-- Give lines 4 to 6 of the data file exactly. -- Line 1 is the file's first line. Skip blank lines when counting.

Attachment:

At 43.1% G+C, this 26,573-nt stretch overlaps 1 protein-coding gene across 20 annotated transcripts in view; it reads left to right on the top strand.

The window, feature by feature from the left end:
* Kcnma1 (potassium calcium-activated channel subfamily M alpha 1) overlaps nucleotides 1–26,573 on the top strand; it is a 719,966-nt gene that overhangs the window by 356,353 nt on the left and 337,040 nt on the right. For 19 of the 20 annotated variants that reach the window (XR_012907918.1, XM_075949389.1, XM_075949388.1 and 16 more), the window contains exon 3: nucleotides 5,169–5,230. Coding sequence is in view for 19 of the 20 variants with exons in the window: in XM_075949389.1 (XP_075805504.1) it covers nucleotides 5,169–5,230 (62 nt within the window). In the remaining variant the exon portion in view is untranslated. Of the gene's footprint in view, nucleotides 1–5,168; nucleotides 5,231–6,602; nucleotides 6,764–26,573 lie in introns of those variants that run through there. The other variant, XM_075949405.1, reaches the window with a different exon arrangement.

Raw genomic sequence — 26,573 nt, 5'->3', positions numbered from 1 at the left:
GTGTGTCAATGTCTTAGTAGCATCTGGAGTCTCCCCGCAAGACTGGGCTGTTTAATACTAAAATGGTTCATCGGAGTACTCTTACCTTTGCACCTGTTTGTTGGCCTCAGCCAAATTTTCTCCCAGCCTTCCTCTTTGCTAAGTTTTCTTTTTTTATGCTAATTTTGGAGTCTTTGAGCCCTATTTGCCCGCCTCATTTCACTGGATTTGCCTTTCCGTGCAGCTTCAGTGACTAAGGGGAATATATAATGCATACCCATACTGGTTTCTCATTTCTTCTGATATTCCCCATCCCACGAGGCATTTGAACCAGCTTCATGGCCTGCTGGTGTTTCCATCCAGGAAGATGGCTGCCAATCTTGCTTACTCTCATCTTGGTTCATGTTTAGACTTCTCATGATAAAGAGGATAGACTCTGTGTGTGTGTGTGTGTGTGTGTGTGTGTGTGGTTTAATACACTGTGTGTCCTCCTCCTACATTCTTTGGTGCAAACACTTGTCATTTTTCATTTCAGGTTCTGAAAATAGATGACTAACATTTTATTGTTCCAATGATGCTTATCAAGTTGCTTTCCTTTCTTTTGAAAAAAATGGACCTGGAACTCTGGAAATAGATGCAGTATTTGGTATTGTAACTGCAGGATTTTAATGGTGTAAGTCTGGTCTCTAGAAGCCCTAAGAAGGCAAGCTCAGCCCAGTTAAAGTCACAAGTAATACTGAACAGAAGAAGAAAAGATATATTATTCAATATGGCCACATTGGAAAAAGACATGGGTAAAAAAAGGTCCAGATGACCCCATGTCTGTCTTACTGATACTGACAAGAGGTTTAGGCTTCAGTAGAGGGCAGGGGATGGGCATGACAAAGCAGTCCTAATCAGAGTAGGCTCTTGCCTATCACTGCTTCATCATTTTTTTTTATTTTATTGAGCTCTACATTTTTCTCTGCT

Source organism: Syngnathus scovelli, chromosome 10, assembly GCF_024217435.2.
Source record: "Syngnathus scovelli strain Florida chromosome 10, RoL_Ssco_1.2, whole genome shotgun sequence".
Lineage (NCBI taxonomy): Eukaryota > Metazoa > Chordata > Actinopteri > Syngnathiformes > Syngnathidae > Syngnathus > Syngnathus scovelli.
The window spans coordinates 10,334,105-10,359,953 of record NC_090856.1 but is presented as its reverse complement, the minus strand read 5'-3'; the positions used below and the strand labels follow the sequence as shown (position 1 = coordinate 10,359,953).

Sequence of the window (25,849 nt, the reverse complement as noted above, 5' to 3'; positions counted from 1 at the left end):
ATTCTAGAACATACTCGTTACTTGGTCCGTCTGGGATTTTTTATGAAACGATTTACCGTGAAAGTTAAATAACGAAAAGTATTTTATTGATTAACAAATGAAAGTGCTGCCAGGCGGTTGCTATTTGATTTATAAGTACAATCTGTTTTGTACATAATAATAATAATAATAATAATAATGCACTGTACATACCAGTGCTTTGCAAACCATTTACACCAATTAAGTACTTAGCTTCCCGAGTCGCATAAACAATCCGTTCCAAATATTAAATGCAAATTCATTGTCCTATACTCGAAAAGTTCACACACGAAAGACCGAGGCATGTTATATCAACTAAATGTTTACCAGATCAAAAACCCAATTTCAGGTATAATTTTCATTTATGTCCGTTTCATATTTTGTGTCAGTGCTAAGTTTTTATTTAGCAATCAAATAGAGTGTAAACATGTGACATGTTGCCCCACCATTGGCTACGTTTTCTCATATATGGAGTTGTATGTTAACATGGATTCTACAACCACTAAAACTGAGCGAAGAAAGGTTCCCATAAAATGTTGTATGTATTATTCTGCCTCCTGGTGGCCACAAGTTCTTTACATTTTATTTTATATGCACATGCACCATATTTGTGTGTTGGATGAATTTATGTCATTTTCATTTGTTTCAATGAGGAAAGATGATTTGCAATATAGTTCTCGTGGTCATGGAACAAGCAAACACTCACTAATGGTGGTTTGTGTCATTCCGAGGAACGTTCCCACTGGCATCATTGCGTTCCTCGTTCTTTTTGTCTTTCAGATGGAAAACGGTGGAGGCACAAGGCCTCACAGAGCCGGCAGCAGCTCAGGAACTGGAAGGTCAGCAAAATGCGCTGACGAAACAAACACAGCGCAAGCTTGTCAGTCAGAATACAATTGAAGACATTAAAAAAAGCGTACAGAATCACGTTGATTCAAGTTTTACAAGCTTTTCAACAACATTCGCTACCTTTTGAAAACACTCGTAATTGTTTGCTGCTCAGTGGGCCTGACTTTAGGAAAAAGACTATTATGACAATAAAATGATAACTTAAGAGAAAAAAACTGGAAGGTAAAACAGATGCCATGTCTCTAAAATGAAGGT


Raw genomic sequence — 26,573 nt, 5'->3', positions numbered from 1 at the left:
GTGTGTCAATGTCTTAGTAGCATCTGGAGTCTCCCCGCAAGACTGGGCTGTTTAATACTAAAATGGTTCATCGGAGTACTCTTACCTTTGCACCTGTTTGTTGGCCTCAGCCAAATTTTCTCCCAGCCTTCCTCTTTGCTAAGTTTTCTTTTTTTATGCTAATTTTGGAGTCTTTGAGCCCTATTTGCCCGCCTCATTTCACTGGATTTGCCTTTCCGTGCAGCTTCAGTGACTAAGGGGAATATATAATGCATACCCATACTGGTTTCTCATTTCTTCTGATATTCCCCATCCCACGAGGCATTTGAACCAGCTTCATGGCCTGCTGGTGTTTCCATCCAGGAAGATGGCTGCCAATCTTGCTTACTCTCATCTTGGTTCATGTTTAGACTTCTCATGATAAAGAGGATAGACTCTGTGTGTGTGTGTGTGTGTGTGTGTGTGTGTGGTTTAATACACTGTGTGTCCTCCTCCTACATTCTTTGGTGCAAACACTTGTCATTTTTCATTTCAGGTTCTGAAAATAGATGACTAACATTTTATTGTTCCAATGATGCTTATCAAGTTGCTTTCCTTTCTTTTGAAAAAAATGGACCTGGAACTCTGGAAATAGATGCAGTATTTGGTATTGTAACTGCAGGATTTTAATGGTGTAAGTCTGGTCTCTAGAAGCCCTAAGAAGGCAAGCTCAGCCCAGTTAAAGTCACAAGTAATACTGAACAGAAGAAGAAAAGATATATTATTCAATATGGCCACATTGGAAAAAGACATGGGTAAAAAAAGGTCCAGATGACCCCATGTCTGTCTTACTGATACTGACAAGAGGTTTAGGCTTCAGTAGAGGGCAGGGGATGGGCATGACAAAGCAGTCCTAATCAGAGTAGGCTCTTGCCTATCACTGCTTCATCATTTTTTTTTATTTTATTGAGCTCTACATTTTTCTCTGCT

Source organism: Syngnathus scovelli, chromosome 10, assembly GCF_024217435.2.